Last month I told you about my failures forcing paperwhites. The first batch, packed into a narrow container that fit on the windowsill, blasted almost all their buds. My hopes were then pinned on the second batch, which I thought would bloom in time for Christmas. But they didn’t.
I was watering them with a mixture of alcohol and water. Perhaps that stunted their growth too much? Maybe it was inconsistent watering? After all, I can’t see the water level. Or just plain not enough room for root growth?
If at first you don’t succeed . . .
On December 16th, I potted up my final batch of paperwhites, this time in potting soil. Lacking any more window space, I put them down in the 50°F(10°C) basement, under my seed starting lights and on the heat mat.
I raised the lights several inches above the bulbs, but on January 4th I noticed they had grown right up into the lights. Imagine my surprise when I raised the lights and discovered they had been blooming right up against the fluorescent bulbs.
But hey, they grew and bloomed.
I will certainly try that next year, checking on them more frequently. Stronger light, cooler temps, bottom heat, potting soil, no alcohol. And the ones in the face mugs still haven’t bloomed. I’m going to put them under the lights today and see what happens, because I’m kicking them off the glass shelf to make room for…
Yes, their ten weeks of chilling are up–and just in time, because the potting soil paperwhites are just about done blooming. I’ve been hogging precious refrigerator real estate to make sure the hyacinths get the chilling they need. I’m just never sure the basement will stay consistently between 40°F(4.4°C) and 50°F(10°C), which is what they require. The one that’s already showing buds is a gift from a friend, purchased at Aldi’s. How they get theirs to bloom so much earlier is a mystery to me.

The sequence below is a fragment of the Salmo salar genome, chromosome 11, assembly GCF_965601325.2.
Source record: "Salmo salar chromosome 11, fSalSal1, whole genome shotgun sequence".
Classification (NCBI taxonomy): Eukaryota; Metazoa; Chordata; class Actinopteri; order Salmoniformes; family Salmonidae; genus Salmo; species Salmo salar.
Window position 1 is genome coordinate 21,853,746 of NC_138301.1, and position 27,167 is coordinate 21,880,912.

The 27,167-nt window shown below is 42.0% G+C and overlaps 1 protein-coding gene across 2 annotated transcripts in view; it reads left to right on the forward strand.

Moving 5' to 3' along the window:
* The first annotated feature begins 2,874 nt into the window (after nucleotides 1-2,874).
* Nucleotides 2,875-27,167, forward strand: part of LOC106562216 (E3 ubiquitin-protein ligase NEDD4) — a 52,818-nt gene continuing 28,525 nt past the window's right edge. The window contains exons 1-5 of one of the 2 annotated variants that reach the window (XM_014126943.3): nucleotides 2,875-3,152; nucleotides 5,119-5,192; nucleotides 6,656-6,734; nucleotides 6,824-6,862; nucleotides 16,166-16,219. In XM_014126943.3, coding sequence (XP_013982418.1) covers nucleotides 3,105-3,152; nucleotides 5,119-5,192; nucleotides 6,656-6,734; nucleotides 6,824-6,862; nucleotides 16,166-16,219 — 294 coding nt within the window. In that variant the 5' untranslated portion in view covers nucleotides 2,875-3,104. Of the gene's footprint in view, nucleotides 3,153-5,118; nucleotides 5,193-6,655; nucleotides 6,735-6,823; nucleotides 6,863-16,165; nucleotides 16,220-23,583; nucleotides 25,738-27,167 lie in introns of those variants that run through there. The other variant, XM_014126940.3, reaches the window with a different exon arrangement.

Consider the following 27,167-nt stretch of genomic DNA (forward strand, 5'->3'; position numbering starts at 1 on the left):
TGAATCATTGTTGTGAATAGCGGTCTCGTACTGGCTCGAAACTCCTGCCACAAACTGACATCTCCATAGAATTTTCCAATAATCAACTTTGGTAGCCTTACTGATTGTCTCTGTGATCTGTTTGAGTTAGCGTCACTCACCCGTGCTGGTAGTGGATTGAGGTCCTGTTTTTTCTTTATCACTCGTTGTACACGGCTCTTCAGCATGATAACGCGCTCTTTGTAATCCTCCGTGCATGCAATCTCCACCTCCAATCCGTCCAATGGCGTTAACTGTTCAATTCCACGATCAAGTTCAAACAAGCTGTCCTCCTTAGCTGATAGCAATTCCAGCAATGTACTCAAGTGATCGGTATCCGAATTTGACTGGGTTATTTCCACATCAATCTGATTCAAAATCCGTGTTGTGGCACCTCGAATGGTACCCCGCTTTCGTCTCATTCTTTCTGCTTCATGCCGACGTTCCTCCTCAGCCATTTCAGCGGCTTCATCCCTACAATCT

Pay someone else to grow them
If I hadn’t remembered to order hyacinths bulbs, or if they had all gone moldy in the refrigerator, I would not have hesitated to purchase some at Aldi’s or any other place I could find them. Winter is a battle to keep your sanity and you should avail yourself of every (legal) means available to win the fight. Certainly you should not limit yourself to forced bulbs!
The nice thing about these primulas is that they are winter-hardy. As long as I can keep them alive through the rest of the winter, I can plant them out this spring and enjoy them in springs to come. My husband appreciates their wonderful scent, but I really can’t smell much of anything. That makes me a little bit sad, because fragrance is one of the things I treasure about flowers. Our family is divided: some can smell the primrose fragrance, and others can’t. How about you?
Meanwhile, in the Cabin Fever Bed…
The common name for this plant is Christmas rose, but clearly that ship has sailed and I might actually see open flowers by March. The plants have a light covering of snow right now, and with 8 to 12 inches(20.3 to 30.5cm) predicted for this weekend, I don’t expect to see any more progress in the near future. But at least I know there is a future!
p class=”note”>Inspired by the words of Elizabeth Lawrence, “We can have flowers nearly every month of the year,” Carol of May Dreams Gardens started Garden Bloggers Bloom Day. On the 15th of every month, garden bloggers from all over the world publish what is currently blooming in their gardens. Check it out at May Dreams Gardens.